There have been more than a dozen “Earls” in Congress since the 1900s, but probably none as identifiable as the bowtie-wearing U.S. Representative from the Beaver State.

After the defeat of North Dakota at-large U.S. Representative Earl Pomeroy in 2010 and the retirement of U.S Senator Earl (Ben) Nelson of Nebraska in 2012 there is only one Earl on Capitol Hill today.

“Blumenauer” does not exactly roll off the tongue, so the 10-term U.S. Representative no doubt introduces himself, “My name is Earl.”

TV Show: The Simpsons (FOX, 1989-present)
Congressman: Idaho Republican Mike Simpson (ID-02)

Only 25 men and women in the U.S. House today were serving in the chamber when The Simpsons debuted as a stand-alone program on FOX in December 1987.

Mike Simpson was in the Idaho House at that time and did not enter the U.S. House until January 1999 where, now in his eighth term, he has been serving ever since.

The Simpsons, now in its 25th season, continues to be renewed year after year, but Mike Simpson’s tenure is at risk of cancellation by Idaho voters this cycle as he faces a Club for Growth GOP primary challenger in Bryan Smith.

TV Show: Ryan’s Hope (ABC, 1975-1989)
Congressman: Wisconsin Republican Paul Ryan (WI-01)

Ryan’s Hope was a daytime soap opera that followed a Catholic Irish-American family in New York, including an aspiring politician.

Paul Ryan, also of Irish descent on his father’s side, grew up Catholic in southern Wisconsin and has become one of the Badger State’s most well known politicians with his 2012 Vice-Presidential nomination (and possible 2016 presidential candidacy).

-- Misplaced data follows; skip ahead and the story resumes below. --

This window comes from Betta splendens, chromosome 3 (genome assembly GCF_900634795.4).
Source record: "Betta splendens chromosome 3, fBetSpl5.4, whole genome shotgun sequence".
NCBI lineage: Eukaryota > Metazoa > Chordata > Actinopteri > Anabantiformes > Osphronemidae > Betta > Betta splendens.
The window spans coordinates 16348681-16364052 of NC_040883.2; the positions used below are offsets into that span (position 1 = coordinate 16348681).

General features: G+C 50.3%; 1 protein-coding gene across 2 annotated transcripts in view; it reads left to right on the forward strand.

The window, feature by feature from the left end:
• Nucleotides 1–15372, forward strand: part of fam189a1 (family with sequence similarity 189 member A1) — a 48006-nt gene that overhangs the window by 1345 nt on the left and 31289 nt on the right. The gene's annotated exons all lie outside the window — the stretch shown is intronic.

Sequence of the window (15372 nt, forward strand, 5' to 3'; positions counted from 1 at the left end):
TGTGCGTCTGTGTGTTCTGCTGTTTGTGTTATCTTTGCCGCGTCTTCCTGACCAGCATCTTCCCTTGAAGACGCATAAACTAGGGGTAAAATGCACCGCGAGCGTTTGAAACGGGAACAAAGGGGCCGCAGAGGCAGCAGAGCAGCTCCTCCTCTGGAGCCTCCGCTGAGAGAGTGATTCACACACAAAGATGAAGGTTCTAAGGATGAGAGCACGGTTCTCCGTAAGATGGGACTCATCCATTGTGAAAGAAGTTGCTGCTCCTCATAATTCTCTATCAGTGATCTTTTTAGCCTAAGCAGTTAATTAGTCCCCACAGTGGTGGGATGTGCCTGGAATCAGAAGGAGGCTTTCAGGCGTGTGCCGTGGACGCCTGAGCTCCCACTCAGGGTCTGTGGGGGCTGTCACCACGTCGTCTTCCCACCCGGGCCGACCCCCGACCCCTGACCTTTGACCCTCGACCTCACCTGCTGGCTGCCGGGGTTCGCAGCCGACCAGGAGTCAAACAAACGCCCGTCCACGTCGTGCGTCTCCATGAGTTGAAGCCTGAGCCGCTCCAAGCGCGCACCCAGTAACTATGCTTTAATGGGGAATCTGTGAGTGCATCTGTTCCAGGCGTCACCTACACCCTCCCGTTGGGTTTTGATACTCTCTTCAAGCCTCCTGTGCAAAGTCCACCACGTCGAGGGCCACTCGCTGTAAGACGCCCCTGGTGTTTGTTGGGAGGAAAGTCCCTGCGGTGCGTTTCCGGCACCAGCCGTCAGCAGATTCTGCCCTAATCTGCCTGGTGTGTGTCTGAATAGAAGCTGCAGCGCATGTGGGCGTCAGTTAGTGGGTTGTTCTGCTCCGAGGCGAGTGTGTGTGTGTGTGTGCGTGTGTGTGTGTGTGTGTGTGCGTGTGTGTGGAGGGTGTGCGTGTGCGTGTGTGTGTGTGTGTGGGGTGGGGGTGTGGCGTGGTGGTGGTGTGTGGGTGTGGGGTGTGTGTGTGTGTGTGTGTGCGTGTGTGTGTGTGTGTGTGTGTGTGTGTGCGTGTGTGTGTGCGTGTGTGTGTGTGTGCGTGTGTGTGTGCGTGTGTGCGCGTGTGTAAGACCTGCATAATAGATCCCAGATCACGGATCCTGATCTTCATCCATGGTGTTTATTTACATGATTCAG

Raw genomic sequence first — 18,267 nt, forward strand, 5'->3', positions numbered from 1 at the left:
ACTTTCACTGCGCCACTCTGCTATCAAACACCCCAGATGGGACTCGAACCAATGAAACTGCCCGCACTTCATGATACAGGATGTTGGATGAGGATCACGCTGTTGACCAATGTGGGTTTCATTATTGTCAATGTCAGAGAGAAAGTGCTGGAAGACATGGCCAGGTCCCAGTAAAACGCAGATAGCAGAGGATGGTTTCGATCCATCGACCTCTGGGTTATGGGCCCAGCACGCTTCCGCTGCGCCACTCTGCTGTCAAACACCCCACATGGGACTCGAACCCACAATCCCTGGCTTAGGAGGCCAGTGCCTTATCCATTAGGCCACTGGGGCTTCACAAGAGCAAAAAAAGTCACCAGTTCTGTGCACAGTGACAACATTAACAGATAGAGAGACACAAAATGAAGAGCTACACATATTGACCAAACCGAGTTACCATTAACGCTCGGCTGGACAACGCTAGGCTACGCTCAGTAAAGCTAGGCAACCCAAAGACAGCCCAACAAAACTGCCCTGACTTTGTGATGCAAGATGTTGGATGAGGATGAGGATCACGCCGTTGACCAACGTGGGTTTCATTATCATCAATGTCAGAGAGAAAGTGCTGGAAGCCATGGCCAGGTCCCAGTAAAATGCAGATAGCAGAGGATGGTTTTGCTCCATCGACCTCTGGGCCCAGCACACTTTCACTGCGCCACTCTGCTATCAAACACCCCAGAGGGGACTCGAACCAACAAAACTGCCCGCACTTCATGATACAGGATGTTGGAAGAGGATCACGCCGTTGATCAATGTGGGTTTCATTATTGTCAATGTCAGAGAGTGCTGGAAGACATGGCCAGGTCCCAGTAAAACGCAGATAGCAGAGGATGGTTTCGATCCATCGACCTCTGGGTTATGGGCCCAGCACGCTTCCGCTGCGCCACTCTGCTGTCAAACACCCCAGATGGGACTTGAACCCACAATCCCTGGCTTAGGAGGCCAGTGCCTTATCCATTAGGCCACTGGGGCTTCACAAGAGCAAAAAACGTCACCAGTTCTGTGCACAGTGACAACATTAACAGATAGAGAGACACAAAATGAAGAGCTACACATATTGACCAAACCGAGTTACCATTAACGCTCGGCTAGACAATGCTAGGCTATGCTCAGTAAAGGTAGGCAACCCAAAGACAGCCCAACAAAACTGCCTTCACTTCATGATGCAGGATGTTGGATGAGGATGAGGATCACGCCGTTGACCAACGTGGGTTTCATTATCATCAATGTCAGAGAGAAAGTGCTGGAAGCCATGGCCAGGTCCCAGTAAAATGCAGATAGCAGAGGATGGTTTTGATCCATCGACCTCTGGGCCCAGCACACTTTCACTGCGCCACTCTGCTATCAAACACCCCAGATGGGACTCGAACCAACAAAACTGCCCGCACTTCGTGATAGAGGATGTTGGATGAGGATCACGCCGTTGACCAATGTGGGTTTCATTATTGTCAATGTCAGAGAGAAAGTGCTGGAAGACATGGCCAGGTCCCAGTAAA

TV Show: Hunter (NBC, 1984-1991)
Congressman: California Republican Duncan Hunter (CA-50)

Hunter starred ex-NFL football player Fred Dryer as a Los Angeles Police Department homicide investigator.

Duncan Hunter represents a district a bit further south in the Golden State, in San Diego County.

Hunter’s father, Duncan Hunter, was in his second term in the House when the television show debuted on NBC.

TV Show: The Pitts (FOX, 2003)
Congressman: Pennsylvania Republican Joe Pitts (PA-16)

Pennsylvania Congressman Joe Pitts may not have the highest profile in the nation’s lower legislative chamber, but he will probably be remembered more than the FOX TV show of the same name that ran for just a few weeks in 2003.

Pitts is currently serving in his ninth term and chairs the House Energy & Commerce Committee’s Subcommittee on Health.

Looking back in Washington history, former members who served on Capitol Hill with television program namesakes include:

· Dallas: Pennsylvania Jacksonian U.S. Senator George Dallas (1831-1833)
· Maverick: Texas Democratic U.S. Representative Fontaine Maverick (1935-1939)
· Luther: Minnesota Democratic U.S. Representative Bill Luther (1995-2003)
· The Jeffersons: Louisiana Democratic U.S. Representative William Jefferson (1991-2009)
· McHale’s Navy: Pennsylvania Democratic U.S. Representative Paul McHale (1993-1999)
· Judge Joe Brown: Georgia Democratic U.S. Senator Joseph Brown (1880-1881, Brown served as chief justice of the supreme court of Georgia from 1865 to 1870)

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  1. Todd Hutcheson on April 15, 2014 at 8:09 pm

    What about Corrine Brown of Florida and Meet the Browns?
    It is a good one you left off.
    Nice read.

  2. Nikoli Orr on May 14, 2017 at 11:48 am

    In a revival attempt as a weekly series, “Hunter” was made into 3 (made-for-TV) movies – at least 2 of which took place in central-city San Dego, near the Hunters’ political turf. What are the odds indeed!